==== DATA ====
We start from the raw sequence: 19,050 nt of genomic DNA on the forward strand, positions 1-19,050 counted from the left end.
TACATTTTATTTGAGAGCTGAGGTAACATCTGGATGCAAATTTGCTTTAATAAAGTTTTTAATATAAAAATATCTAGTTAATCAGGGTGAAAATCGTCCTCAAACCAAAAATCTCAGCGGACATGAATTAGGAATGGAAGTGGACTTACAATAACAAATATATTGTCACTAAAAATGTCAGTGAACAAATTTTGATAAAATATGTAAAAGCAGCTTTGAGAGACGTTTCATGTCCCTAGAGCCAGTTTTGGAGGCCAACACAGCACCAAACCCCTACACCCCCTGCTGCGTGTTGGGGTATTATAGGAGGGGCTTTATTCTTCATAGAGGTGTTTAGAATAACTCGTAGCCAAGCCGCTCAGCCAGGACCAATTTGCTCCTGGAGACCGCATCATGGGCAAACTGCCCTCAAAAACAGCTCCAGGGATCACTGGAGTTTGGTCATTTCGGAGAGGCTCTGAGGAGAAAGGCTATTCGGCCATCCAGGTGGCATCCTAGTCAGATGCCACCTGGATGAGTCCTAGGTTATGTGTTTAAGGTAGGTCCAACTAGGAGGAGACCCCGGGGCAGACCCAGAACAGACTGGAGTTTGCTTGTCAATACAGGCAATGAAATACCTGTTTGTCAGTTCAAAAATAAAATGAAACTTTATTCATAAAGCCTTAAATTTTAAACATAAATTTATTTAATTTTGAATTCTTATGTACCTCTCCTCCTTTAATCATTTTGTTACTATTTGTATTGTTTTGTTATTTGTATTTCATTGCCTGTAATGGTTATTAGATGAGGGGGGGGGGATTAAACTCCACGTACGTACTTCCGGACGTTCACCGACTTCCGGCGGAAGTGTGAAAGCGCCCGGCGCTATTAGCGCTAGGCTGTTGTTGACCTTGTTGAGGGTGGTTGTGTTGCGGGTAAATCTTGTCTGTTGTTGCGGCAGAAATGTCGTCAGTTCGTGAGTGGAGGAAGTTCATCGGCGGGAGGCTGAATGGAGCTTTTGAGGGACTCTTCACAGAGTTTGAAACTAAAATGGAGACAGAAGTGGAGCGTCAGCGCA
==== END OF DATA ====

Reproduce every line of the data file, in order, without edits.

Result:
We start from the raw sequence: 19,050 nt of genomic DNA on the forward strand, positions 1-19,050 counted from the left end.
TACATTTTATTTGAGAGCTGAGGTAACATCTGGATGCAAATTTGCTTTAATAAAGTTTTTAATATAAAAATATCTAGTTAATCAGGGTGAAAATCGTCCTCAAACCAAAAATCTCAGCGGACATGAATTAGGAATGGAAGTGGACTTACAATAACAAATATATTGTCACTAAAAATGTCAGTGAACAAATTTTGATAAAATATGTAAAAGCAGCTTTGAGAGACGTTTCATGTCCCTAGAGCCAGTTTTGGAGGCCAACACAGCACCAAACCCCTACACCCCCTGCTGCGTGTTGGGGTATTATAGGAGGGGCTTTATTCTTCATAGAGGTGTTTAGAATAACTCGTAGCCAAGCCGCTCAGCCAGGACCAATTTGCTCCTGGAGACCGCATCATGGGCAAACTGCCCTCAAAAACAGCTCCAGGGATCACTGGAGTTTGGTCATTTCGGAGAGGCTCTGAGGAGAAAGGCTATTCGGCCATCCAGGTGGCATCCTAGTCAGATGCCACCTGGATGAGTCCTAGGTTATGTGTTTAAGGTAGGTCCAACTAGGAGGAGACCCCGGGGCAGACCCAGAACAGACTGGAGTTTGCTTGTCAATACAGGCAATGAAATACCTGTTTGTCAGTTCAAAAATAAAATGAAACTTTATTCATAAAGCCTTAAATTTTAAACATAAATTTATTTAATTTTGAATTCTTATGTACCTCTCCTCCTTTAATCATTTTGTTACTATTTGTATTGTTTTGTTATTTGTATTTCATTGCCTGTAATGGTTATTAGATGAGGGGGGGGGGATTAAACTCCACGTACGTACTTCCGGACGTTCACCGACTTCCGGCGGAAGTGTGAAAGCGCCCGGCGCTATTAGCGCTAGGCTGTTGTTGACCTTGTTGAGGGTGGTTGTGTTGCGGGTAAATCTTGTCTGTTGTTGCGGCAGAAATGTCGTCAGTTCGTGAGTGGAGGAAGTTCATCGGCGGGAGGCTGAATGGAGCTTTTGAGGGACTCTTCACAGAGTTTGAAACTAAAATGGAGACAGAAGTGGAGCGTCAGCGCA